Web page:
By Libya Herald staff.
Tripoli / Benghazi, 14 June 2014:
The police in Tripoli are reinforcing security at Aljazeera TV’s offices following a . . .[restrict]reported grenade attack yesterday evening. It was the second attack on the Qatar-owned broadcaster’s offices in Libya in two days. On Thursday, the company’s Benghazi bureau was stormed, staff ordered out and the place ransacked.
“We have contacted all staff members of Aljazeera in Tripoli to inform them of our procedures about protecting them from any possible attacks against them,” Mohamed Abu Abdullah, spokesman for Tripoli Security Directorate, told to Libya Herald. A police unit was at the offices in the capital’s Jeraba district, he added, and an investigation into what had happened had been opened.
There were also further demonstrations yesterday in Benghazi against the station outside the city’s Tibesti hotel. Its bureau there remains closed.
The attack follow the release on YouTube of an audio recording of a phone conversation allegedly between a leader of the Libyan Islamic Fighting Group (LIFG) from Ajdabiya, Hussein Jazwi, Ajdabiya Local Council head Salem Subhi and Aljazeera’s former Libya bureau chief, Iraqi Abdel-Azeem Mohamed.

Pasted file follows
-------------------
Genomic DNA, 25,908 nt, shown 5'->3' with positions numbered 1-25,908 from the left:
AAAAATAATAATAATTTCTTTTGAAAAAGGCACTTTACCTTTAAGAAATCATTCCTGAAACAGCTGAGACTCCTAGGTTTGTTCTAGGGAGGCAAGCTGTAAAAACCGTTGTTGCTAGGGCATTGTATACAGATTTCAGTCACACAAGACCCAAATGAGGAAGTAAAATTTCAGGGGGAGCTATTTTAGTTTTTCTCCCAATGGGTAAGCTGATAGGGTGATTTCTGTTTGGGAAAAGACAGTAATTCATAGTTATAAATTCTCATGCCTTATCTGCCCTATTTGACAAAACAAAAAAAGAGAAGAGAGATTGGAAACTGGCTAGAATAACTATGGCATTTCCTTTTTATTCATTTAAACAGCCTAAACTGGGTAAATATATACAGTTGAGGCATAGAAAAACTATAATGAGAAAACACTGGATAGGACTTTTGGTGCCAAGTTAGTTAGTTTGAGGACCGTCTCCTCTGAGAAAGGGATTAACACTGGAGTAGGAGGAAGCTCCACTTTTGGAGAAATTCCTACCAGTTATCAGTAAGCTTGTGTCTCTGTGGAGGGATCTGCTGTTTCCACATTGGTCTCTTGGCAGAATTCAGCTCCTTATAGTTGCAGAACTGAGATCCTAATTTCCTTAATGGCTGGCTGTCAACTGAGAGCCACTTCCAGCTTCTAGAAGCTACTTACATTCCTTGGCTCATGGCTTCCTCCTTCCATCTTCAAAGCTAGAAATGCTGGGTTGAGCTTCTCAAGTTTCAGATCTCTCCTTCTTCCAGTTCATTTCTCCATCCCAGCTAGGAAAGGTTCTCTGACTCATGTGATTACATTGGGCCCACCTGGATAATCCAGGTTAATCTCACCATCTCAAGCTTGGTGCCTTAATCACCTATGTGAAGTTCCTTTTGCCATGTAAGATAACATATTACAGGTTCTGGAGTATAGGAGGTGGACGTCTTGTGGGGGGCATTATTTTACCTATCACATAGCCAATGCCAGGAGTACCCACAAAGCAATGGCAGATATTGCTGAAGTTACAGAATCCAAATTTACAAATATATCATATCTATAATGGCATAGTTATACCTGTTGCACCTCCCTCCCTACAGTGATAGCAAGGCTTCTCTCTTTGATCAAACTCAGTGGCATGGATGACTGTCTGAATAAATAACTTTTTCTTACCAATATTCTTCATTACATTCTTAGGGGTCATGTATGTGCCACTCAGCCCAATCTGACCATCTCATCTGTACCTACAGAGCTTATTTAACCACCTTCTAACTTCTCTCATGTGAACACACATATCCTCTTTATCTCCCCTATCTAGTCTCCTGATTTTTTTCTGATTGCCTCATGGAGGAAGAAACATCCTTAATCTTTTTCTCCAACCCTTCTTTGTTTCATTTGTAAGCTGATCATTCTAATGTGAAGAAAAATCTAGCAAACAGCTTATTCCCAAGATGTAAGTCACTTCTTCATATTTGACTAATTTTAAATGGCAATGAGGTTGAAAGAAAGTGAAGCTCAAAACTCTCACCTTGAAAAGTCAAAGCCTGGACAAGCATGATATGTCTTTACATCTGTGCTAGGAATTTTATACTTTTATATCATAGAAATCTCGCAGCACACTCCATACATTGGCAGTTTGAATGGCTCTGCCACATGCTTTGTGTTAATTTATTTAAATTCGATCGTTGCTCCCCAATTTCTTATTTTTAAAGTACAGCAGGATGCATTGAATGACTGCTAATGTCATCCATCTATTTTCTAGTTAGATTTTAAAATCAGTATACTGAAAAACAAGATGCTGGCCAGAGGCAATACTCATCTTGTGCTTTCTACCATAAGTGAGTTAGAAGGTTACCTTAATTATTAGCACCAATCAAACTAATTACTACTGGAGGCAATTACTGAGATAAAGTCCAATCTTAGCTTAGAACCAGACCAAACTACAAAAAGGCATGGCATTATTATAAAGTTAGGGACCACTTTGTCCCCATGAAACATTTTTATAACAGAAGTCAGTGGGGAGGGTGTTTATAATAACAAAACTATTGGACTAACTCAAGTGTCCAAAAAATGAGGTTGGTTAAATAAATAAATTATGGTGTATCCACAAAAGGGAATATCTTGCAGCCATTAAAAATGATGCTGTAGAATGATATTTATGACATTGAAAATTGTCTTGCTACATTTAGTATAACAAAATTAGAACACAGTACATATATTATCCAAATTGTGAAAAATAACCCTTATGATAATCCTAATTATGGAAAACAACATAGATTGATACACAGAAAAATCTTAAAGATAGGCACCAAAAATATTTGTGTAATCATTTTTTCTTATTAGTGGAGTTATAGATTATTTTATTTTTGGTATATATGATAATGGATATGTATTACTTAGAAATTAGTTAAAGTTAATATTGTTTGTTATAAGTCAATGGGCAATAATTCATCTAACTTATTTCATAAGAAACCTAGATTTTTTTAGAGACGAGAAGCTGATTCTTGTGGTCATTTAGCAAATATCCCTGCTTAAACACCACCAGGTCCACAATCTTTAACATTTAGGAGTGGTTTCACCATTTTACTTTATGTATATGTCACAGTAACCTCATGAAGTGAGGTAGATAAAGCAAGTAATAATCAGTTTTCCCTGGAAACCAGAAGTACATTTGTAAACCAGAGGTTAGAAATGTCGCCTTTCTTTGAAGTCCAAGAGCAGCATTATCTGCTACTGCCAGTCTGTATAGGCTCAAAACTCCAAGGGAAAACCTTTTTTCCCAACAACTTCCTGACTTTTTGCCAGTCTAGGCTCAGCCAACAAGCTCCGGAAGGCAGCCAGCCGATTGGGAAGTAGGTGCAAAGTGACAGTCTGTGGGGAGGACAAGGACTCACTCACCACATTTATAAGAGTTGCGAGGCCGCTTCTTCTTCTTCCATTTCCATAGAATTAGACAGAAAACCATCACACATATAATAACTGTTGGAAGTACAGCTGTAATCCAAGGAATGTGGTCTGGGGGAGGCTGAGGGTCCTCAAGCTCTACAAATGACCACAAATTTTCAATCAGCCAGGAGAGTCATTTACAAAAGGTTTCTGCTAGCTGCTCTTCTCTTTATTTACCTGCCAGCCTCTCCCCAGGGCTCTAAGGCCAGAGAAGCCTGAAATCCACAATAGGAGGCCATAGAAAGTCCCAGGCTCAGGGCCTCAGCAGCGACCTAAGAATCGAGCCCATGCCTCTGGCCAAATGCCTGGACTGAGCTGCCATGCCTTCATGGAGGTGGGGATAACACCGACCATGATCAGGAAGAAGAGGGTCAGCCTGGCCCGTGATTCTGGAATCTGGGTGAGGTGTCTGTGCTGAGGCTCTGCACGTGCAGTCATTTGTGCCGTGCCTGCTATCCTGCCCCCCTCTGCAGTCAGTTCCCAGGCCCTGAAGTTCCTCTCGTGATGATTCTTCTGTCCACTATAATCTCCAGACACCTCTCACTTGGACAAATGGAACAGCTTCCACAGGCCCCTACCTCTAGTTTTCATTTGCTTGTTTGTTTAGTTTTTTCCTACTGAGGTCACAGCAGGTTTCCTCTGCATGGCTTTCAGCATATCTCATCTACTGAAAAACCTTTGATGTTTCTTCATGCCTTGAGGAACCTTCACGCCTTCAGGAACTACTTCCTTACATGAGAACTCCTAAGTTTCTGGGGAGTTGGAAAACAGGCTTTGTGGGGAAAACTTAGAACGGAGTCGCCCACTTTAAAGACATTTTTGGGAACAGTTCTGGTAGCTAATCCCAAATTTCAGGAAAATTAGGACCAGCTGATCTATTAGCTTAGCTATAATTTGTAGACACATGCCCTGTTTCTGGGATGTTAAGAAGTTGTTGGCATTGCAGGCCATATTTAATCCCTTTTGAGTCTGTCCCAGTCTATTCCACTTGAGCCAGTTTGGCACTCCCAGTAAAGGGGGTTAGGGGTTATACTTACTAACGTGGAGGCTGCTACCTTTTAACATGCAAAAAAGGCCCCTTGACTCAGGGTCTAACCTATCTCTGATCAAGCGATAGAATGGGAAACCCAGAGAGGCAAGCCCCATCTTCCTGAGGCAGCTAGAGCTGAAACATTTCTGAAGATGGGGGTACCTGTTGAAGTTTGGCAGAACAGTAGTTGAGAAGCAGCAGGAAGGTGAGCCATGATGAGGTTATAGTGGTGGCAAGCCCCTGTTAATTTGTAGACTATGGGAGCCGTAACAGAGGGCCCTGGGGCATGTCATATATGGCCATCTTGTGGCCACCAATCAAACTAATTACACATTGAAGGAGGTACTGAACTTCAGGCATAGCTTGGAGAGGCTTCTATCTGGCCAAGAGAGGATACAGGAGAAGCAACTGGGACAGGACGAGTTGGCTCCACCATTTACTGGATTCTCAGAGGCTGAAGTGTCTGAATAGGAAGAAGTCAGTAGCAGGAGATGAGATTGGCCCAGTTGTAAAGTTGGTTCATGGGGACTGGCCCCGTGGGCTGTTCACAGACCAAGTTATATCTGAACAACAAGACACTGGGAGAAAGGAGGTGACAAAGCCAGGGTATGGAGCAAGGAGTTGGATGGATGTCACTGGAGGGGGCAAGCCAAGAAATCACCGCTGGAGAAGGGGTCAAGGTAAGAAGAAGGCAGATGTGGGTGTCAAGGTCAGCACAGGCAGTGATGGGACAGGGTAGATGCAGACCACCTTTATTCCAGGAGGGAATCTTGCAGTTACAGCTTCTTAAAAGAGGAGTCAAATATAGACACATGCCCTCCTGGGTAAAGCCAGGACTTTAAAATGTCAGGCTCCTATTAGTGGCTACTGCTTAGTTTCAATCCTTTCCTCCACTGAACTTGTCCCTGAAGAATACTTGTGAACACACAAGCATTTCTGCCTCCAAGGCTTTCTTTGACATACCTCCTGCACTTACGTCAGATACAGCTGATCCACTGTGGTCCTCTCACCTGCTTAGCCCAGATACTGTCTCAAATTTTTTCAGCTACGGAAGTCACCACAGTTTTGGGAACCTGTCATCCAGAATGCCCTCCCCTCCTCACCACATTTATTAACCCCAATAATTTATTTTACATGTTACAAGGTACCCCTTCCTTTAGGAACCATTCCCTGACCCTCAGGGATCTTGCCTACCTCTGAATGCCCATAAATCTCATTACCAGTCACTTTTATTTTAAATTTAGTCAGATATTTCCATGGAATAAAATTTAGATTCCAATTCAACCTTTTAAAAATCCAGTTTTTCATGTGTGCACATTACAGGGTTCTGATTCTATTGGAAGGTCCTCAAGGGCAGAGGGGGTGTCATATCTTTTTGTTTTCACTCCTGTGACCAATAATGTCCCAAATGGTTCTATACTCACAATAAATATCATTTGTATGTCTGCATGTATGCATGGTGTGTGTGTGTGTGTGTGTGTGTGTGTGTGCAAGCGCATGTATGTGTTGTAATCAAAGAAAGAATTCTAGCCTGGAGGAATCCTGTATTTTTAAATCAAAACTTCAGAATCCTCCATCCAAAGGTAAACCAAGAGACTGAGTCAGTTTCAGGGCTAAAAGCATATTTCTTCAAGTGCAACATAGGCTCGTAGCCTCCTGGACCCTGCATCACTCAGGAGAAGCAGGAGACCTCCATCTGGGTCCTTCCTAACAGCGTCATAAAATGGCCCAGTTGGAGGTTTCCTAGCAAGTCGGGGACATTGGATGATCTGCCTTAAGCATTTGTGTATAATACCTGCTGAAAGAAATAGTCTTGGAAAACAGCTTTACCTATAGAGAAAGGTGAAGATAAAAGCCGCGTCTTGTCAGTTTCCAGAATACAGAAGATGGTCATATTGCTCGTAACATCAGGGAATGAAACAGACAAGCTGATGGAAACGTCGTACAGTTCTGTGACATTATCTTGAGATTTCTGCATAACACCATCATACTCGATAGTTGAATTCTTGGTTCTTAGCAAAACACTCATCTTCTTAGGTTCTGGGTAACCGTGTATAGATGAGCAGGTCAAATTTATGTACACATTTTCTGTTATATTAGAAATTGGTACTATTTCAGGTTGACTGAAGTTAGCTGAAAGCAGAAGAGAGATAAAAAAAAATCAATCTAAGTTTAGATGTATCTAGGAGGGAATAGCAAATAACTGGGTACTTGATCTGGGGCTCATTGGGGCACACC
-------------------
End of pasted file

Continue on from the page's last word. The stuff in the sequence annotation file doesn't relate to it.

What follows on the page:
In the recording, the authenticity of which has been challenged, the two Ajdabiya men are heard asking Abdel-Azeem to organise financial support from the Qatari government so they could defeat retired general Khalifa Hafter and put an end to his Operation Dignity.
Aljazeera has said the tape was a fake designed to turn Libyans against it and that it would support Abdel-Azeem if he wanted to take legal action.
He is reported no longer to be in the country.
The publisher of the tape, a young Libyan, insists it is real, however. So does Khalifa Hafter. His spokesman, Mohamed Hijazi, told this newspaper that the conversation had been authenticated by experts and that measures were now in hand to try and arrest the two Libyans involved, Jazwi and Subhi. He called them criminals.
The relationship between Libyans and Qatar has been increasingly fraught over the past year. Although the Gulf state was a strong supporter of the revolution, it has since been accused of interfering in Libyan affairs by funding particular groups and individuals. As a result last year, there were anti-Qatar demonstrations in several towns, notably Benghazi, with Qatari flags being burned as well as pictures of the then Emir of Qatar and his wife Sheikha Mozah, who was partly brought up in Libya.
Qatar Airways offices in Tripoli were also attacked and the airline was warned not to fly to Libya. It has stopped doing so.
The accusations have been firmly denied by Qatar and the government and those accused. Last August, members in Congress of the Justice & Construction Party announced they were suing three other Congress members for claiming they had received money from from Qatar. [/restrict]